He said the Columbus America Discovery Group, which was founded that year, consists of 106 partners, almost all of them from Columbus. It has raised some $5 million for the search and recovery effort, he said, of which about $2.2 million has been spent so far.
He described the group's 20-member staff as multidisciplinary. Many of them, he said, have learned their trade in the shadowy world of what he calls "the search for military anomalies" beneath the sea.
He said the group weighed several other projects, but decided on the Central America "on the basis of risk evaluation and ... the data base." He said the reports of survivors and rescuing ships placed the probable location of the wreck on the Blake Ridge, a vast, virtually featureless undersea mud flat where virtually "any lump on the sea floors has to have been left by man."
He said the group's 40-day expedition last year located nine such "cultural deposits" but only one with the features of the Central America.
"She was pretty distinctive," he said, "a wooden-hulled side-paddle steamer, which they only made for about 40 years."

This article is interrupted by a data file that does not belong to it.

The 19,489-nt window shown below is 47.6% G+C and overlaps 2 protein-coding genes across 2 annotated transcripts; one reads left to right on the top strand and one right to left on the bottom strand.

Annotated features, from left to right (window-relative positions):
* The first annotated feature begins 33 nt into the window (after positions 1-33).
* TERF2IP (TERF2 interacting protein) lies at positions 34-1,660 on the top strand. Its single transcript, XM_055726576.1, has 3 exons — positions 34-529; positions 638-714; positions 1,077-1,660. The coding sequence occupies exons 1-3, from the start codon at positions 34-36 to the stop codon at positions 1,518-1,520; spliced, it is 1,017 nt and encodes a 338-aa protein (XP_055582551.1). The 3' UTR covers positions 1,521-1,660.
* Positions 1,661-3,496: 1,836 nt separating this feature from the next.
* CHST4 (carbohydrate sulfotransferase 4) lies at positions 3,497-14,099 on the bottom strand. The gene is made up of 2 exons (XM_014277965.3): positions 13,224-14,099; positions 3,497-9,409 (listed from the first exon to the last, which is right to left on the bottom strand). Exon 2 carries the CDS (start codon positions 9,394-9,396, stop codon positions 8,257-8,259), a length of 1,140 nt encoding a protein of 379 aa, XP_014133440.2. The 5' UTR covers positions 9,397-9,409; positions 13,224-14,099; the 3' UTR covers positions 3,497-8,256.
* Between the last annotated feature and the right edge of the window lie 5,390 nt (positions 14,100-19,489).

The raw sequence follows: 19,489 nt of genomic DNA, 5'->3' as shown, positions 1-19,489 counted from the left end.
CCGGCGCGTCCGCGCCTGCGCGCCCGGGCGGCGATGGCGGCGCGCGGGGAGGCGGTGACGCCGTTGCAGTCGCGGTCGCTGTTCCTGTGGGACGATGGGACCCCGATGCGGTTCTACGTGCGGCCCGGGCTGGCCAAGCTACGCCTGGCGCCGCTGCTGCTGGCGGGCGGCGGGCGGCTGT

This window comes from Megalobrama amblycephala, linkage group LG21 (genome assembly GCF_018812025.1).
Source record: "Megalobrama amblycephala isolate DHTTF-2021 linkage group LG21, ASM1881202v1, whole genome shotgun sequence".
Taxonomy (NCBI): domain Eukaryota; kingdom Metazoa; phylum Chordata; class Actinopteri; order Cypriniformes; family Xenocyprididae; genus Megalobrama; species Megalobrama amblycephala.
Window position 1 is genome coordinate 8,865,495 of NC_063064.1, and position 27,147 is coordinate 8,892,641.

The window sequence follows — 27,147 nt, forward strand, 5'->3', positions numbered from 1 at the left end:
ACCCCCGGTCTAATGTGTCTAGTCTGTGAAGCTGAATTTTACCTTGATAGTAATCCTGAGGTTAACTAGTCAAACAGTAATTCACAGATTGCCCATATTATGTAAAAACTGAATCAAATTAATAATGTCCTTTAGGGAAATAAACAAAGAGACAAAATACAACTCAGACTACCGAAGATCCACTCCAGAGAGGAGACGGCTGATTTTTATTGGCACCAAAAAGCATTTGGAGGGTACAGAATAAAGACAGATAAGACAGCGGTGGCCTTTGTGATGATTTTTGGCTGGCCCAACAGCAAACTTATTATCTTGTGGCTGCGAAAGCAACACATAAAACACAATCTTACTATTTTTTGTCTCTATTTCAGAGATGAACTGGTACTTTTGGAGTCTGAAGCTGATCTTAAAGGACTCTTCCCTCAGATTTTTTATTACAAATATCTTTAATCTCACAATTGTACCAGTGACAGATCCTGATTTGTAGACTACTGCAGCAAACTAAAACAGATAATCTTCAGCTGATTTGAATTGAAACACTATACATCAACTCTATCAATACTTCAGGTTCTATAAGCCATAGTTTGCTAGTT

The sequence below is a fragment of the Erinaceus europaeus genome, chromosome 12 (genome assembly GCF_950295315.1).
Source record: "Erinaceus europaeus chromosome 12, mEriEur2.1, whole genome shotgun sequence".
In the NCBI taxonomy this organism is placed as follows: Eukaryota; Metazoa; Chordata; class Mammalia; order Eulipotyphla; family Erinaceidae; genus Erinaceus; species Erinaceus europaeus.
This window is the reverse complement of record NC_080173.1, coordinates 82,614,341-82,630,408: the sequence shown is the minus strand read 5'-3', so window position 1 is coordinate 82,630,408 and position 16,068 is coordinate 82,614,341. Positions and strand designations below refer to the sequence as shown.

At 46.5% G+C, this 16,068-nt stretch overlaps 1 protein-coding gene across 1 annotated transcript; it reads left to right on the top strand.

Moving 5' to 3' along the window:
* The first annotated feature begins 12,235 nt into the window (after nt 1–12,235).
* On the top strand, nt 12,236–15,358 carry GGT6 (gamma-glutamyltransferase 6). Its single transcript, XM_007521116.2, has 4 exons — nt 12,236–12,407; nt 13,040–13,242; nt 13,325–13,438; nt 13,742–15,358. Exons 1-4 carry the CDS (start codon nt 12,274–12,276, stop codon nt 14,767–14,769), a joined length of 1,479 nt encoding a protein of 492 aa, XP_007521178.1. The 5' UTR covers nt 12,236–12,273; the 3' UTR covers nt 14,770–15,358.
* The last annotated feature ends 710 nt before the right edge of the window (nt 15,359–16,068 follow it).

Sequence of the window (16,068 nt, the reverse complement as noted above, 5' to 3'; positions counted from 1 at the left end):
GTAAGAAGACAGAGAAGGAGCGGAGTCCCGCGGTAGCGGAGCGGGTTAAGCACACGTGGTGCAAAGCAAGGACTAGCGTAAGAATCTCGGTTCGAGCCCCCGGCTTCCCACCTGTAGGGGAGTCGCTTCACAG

He said the group plans to press forward with salvage efforts next year, spurning manned submersibles for a "bottom-based remote system" operated from ships on the surface. It will be, he said, a significant departure from the undersea technology employed so far in the exploration of any shipwreck, including that of the RMS Titanic.
Barry Schatz, a writer and researcher who is one of the directors of Columbus America, said the exact value of what will be recovered remains much in question. "So many ship salvors come up with a lot of wild claims; we have restricted ours to just what the public manifest shows was the government cargo, in 1857 dollars. Obviously that would be greatly increased by the numismatic value of the coins themselves and the historic artifacts on board," particularly those of the passengers.
Contemporary accounts claimed many of those lost were former prospectors dragged down by bags of gold with which they were loath to part